Our Opinion: Continuing to lead on renewable energy

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Massachusetts residents should be proud of the fact that their state was named first in the nation for energy efficiency in 2017 by the American Council for an Energy-Efficient Economy, a nonprofit organization that advances national energy efficiency goals. Achieving such a status takes imagination, commitment and hard work. Most important, improving energy efficiency is a project that, while always striving for perfection, is never truly completed. In that spirit, it's encouraging and not unexpected that a summit Monday convened at BCC to seek the holy grail of 100 percent renewable energy drew a capacity crowd; community leaders, politicians, nonprofits and state agencies were there to share ideas, suggestions and advice. (Eagle, March 6)

Energy costs in the Commonwealth are among the nation's highest, which is an effective catalyst for converting good intentions into action. Since most electricity in Massachusetts is still generated in natural gas-fired plants, the summit's stated goal of eventually generating all of it from renewable resources is boosted by real economic incentives.

Industries that rely on stable electricity rates for planning production and expansion, for example, have been buffeted by hikes related to the cost of fuel; the ramifications are real when it comes to having to trim jobs in order to absorb them and continue making a profit. Likewise, fuel-related rate hikes affect taxpayer-funded entities like public buildings, street illumination and schools, packing a double punch for property and business owners.

While wind and solar are not constant sources, one of the advantages that green energy enjoys over more conventional forms of generation is that once the infrastructure investments have been made, systems can operate relatively free from the gyrations of market forces. In addition, recent groundbreaking advances in energy storage and batteries may ultimately smooth out green energy's generating inconsistency, making it an even more practical alternative.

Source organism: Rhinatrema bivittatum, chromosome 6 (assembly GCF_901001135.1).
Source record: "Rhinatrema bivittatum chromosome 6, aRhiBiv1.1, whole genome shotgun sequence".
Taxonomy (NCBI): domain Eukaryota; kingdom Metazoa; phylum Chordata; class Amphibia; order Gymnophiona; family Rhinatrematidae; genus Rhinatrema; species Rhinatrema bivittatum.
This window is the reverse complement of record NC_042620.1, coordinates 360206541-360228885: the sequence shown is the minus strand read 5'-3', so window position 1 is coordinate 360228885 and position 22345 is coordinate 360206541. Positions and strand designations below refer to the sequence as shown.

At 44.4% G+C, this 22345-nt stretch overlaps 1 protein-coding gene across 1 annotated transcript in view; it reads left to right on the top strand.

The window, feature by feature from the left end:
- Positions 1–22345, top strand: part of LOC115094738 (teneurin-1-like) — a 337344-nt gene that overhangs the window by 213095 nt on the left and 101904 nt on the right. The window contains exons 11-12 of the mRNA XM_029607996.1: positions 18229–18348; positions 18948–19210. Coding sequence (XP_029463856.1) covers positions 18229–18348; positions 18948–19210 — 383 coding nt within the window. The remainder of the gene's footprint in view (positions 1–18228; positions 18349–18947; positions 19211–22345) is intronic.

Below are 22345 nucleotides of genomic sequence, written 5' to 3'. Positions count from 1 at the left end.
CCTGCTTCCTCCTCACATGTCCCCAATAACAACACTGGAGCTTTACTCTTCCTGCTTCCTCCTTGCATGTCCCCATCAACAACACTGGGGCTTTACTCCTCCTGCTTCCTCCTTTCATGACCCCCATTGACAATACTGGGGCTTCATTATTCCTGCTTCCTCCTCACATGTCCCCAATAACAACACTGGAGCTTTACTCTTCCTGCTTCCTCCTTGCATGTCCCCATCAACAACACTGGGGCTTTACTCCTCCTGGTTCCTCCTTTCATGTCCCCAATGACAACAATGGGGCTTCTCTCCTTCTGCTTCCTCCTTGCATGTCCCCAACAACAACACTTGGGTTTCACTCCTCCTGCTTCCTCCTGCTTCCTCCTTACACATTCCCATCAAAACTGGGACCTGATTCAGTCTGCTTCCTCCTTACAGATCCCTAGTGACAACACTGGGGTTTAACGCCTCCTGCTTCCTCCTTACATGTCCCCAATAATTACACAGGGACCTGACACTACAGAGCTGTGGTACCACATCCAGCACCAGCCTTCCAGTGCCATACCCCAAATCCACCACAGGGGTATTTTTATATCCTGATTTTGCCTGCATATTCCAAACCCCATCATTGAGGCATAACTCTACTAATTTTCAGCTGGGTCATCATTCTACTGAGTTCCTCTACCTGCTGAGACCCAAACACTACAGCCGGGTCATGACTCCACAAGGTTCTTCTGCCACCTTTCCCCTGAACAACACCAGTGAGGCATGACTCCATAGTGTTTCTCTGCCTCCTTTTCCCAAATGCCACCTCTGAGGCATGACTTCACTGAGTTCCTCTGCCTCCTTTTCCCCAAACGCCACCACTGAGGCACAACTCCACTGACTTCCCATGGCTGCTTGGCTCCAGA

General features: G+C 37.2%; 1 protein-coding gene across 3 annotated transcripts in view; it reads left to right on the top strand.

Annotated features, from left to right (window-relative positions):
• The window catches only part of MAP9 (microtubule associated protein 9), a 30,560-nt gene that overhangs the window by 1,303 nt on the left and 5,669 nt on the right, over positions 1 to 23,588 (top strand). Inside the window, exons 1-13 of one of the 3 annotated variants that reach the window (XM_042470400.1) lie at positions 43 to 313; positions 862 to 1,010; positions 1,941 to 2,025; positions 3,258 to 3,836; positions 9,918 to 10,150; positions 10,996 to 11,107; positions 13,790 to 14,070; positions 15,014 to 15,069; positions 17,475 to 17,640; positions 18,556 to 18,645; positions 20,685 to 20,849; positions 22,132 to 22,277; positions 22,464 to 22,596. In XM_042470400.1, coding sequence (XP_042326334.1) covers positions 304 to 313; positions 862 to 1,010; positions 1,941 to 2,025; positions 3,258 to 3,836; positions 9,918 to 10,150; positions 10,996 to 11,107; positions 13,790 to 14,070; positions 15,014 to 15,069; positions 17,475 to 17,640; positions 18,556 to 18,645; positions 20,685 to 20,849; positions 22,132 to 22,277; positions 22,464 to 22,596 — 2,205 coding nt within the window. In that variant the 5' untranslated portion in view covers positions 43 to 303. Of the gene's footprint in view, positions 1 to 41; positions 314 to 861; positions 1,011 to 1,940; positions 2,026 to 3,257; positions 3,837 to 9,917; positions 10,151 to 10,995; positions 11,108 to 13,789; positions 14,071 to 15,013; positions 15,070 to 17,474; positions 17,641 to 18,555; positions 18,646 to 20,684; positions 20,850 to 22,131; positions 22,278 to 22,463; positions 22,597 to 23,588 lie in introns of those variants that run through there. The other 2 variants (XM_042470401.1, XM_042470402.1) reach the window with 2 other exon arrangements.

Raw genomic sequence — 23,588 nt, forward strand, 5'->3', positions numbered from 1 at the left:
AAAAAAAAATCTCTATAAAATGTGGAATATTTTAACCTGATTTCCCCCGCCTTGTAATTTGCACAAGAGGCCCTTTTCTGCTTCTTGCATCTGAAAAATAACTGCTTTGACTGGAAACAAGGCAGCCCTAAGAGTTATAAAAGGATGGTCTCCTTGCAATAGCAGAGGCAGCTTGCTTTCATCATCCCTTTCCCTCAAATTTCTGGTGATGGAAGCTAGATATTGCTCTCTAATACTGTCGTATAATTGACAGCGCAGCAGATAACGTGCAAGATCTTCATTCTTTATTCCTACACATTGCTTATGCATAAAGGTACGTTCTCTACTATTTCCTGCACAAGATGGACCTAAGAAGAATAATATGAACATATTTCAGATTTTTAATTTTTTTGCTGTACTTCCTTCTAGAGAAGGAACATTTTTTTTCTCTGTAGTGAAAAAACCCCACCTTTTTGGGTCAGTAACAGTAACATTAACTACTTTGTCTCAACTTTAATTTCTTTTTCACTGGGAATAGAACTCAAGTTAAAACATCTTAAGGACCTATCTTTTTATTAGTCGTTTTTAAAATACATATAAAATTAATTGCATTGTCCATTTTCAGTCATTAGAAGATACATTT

Present at the summit was a representative from the state Department of Energy Resources who spoke of financial incentives to help individual residents reduce home energy use and greenhouse gas emissions, reminding listeners that fuel we don't use is as helpful in reaching the goal as green energy. As Jane Winn, executive director of the non-profit Berkshire Environmental Action Team told The Eagle, utility-sponsored programs like MassSave that help low-income people weatherize and insulate their homes is still reaching too few people. She mentioned other nuts-and-bolts ways to free energy users from fossil fuels, like electrifying municipal vehicles, converting all mass transit to electric, and converting home heating systems to solar electric. While electricity is not the greenest of energy sources at the present time, it is most adaptable to various uses and types of renewable power generation — helping to make the 100-percent goal more attainable in the long run.

Ultimately, the goal of fully renewable energy isn't just beneficial for the planet, the state and the county in terms of reduction of greenhouse gases; inherent in its adoption is the need for more skilled and specialized jobs in the green energy field. Moreover, such jobs can't be "offshored." Summits like Monday's are critical to bringing all parties together and coordinating their efforts into a coherent strategy, and the strong support shown by state government in particular is the grease that will help get the wheels of totally renewable energy production in Berkshire County rolling.


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